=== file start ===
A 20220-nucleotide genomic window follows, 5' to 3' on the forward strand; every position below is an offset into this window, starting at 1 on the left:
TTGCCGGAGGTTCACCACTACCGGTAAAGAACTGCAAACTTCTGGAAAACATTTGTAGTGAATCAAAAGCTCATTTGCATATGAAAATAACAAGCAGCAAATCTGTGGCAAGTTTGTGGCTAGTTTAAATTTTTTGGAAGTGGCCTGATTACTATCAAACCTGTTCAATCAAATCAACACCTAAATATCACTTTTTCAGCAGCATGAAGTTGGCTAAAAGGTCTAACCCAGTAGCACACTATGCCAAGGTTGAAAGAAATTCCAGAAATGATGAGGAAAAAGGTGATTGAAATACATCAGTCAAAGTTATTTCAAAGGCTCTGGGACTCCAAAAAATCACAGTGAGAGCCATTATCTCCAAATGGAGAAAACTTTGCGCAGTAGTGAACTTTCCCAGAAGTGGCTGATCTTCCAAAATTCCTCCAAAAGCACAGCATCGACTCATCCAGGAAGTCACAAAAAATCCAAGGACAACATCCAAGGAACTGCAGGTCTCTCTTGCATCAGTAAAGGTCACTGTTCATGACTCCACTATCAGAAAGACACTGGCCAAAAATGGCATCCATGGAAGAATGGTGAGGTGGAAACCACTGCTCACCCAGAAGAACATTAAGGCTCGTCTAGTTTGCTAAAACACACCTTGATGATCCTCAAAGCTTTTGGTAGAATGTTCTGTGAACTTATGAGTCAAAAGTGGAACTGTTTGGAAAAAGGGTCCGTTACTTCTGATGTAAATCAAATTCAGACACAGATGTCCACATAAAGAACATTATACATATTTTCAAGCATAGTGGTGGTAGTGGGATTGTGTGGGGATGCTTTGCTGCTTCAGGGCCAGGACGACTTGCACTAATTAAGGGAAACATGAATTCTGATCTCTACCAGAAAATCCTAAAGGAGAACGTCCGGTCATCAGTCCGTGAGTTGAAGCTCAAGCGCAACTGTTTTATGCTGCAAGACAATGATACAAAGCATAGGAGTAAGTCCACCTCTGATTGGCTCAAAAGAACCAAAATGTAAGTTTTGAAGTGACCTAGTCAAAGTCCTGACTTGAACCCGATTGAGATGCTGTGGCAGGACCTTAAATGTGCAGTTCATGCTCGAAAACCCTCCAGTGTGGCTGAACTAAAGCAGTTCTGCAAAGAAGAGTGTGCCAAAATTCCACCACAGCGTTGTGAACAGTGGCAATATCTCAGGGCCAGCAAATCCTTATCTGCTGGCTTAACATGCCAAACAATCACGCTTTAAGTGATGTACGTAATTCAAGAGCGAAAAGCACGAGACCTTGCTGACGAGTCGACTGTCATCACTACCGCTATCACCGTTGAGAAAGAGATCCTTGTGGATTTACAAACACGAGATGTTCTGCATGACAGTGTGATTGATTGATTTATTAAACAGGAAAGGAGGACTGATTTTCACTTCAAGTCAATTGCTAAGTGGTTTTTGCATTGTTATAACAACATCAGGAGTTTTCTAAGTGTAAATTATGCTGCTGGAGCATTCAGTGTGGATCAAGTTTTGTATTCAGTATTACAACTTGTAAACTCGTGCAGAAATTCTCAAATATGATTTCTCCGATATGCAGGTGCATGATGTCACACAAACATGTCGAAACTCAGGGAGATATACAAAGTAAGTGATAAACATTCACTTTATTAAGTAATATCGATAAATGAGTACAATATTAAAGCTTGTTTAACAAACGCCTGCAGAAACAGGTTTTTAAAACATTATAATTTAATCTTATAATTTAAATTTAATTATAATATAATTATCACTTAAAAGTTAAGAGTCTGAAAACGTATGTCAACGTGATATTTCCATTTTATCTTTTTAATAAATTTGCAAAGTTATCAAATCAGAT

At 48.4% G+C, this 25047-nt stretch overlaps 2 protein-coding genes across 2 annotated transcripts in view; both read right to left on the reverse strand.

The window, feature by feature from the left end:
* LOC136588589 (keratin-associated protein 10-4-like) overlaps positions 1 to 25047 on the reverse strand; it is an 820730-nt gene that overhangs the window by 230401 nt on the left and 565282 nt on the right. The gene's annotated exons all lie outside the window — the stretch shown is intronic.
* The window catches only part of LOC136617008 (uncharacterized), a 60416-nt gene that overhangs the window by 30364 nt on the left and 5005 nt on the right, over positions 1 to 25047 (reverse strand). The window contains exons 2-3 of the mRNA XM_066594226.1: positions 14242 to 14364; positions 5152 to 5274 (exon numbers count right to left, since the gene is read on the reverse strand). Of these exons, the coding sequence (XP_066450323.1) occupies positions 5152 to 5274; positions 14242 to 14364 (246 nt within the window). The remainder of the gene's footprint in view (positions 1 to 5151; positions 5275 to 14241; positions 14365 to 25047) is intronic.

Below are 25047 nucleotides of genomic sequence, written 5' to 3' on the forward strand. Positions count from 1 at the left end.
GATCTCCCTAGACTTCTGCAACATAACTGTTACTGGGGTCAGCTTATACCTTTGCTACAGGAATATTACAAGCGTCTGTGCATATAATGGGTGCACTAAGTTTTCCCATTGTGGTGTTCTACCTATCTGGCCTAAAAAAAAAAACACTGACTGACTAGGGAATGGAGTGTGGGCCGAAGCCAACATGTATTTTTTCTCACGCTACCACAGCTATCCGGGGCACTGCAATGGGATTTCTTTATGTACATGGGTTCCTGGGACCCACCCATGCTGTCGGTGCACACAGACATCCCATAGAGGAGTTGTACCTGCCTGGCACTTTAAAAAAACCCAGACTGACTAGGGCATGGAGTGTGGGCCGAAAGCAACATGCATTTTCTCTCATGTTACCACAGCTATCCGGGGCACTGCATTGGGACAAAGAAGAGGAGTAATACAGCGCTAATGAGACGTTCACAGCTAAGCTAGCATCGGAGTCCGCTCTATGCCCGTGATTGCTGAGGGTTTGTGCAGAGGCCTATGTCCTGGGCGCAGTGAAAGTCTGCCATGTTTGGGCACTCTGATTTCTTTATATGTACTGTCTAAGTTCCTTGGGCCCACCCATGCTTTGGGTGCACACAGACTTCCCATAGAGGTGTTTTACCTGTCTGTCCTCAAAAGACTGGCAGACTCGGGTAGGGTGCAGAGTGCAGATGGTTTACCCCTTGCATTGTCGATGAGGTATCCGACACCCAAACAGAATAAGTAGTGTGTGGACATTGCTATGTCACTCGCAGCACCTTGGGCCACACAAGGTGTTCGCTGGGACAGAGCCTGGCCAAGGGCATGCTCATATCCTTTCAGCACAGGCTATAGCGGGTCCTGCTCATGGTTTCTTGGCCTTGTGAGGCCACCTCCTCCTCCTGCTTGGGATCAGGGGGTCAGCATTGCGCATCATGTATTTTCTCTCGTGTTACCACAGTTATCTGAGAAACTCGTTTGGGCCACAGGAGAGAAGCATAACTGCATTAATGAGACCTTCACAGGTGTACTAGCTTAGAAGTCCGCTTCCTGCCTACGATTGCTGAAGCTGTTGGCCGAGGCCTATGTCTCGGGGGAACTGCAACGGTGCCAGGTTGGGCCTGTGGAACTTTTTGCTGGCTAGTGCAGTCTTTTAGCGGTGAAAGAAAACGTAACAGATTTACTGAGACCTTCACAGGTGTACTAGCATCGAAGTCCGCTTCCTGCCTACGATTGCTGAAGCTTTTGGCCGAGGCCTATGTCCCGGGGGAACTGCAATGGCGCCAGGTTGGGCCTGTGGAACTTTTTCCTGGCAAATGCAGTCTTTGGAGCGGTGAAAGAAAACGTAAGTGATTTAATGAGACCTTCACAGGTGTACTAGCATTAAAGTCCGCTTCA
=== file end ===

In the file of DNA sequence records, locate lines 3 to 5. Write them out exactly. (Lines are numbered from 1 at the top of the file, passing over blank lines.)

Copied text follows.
At 48.4% G+C, this 25047-nt stretch overlaps 2 protein-coding genes across 2 annotated transcripts in view; both read right to left on the reverse strand.

The window, feature by feature from the left end:
* LOC136588589 (keratin-associated protein 10-4-like) overlaps positions 1 to 25047 on the reverse strand; it is an 820730-nt gene that overhangs the window by 230401 nt on the left and 565282 nt on the right. The gene's annotated exons all lie outside the window — the stretch shown is intronic.